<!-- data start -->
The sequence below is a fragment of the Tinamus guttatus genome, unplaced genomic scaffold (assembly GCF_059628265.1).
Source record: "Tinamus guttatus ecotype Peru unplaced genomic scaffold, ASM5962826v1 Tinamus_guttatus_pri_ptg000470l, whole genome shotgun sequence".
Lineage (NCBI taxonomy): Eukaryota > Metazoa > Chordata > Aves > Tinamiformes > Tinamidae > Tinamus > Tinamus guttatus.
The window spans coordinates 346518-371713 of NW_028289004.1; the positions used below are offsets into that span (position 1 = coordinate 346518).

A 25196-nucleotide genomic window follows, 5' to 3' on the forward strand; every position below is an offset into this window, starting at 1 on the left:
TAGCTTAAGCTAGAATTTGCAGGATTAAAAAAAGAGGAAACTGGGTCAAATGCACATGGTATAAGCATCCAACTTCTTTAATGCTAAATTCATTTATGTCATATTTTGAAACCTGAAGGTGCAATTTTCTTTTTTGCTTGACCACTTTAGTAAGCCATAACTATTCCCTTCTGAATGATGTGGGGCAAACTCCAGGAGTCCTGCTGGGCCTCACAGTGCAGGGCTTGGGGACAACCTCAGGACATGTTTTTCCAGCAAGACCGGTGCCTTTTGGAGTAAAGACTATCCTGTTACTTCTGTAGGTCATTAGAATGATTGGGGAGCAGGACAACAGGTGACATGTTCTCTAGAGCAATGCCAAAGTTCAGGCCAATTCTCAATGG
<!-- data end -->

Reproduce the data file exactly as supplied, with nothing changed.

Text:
The sequence below is a fragment of the Tinamus guttatus genome, unplaced genomic scaffold (assembly GCF_059628265.1).
Source record: "Tinamus guttatus ecotype Peru unplaced genomic scaffold, ASM5962826v1 Tinamus_guttatus_pri_ptg000470l, whole genome shotgun sequence".
Lineage (NCBI taxonomy): Eukaryota > Metazoa > Chordata > Aves > Tinamiformes > Tinamidae > Tinamus > Tinamus guttatus.
The window spans coordinates 346518-371713 of NW_028289004.1; the positions used below are offsets into that span (position 1 = coordinate 346518).

A 25196-nucleotide genomic window follows, 5' to 3' on the forward strand; every position below is an offset into this window, starting at 1 on the left:
TAGCTTAAGCTAGAATTTGCAGGATTAAAAAAAGAGGAAACTGGGTCAAATGCACATGGTATAAGCATCCAACTTCTTTAATGCTAAATTCATTTATGTCATATTTTGAAACCTGAAGGTGCAATTTTCTTTTTTGCTTGACCACTTTAGTAAGCCATAACTATTCCCTTCTGAATGATGTGGGGCAAACTCCAGGAGTCCTGCTGGGCCTCACAGTGCAGGGCTTGGGGACAACCTCAGGACATGTTTTTCCAGCAAGACCGGTGCCTTTTGGAGTAAAGACTATCCTGTTACTTCTGTAGGTCATTAGAATGATTGGGGAGCAGGACAACAGGTGACATGTTCTCTAGAGCAATGCCAAAGTTCAGGCCAATTCTCAATGG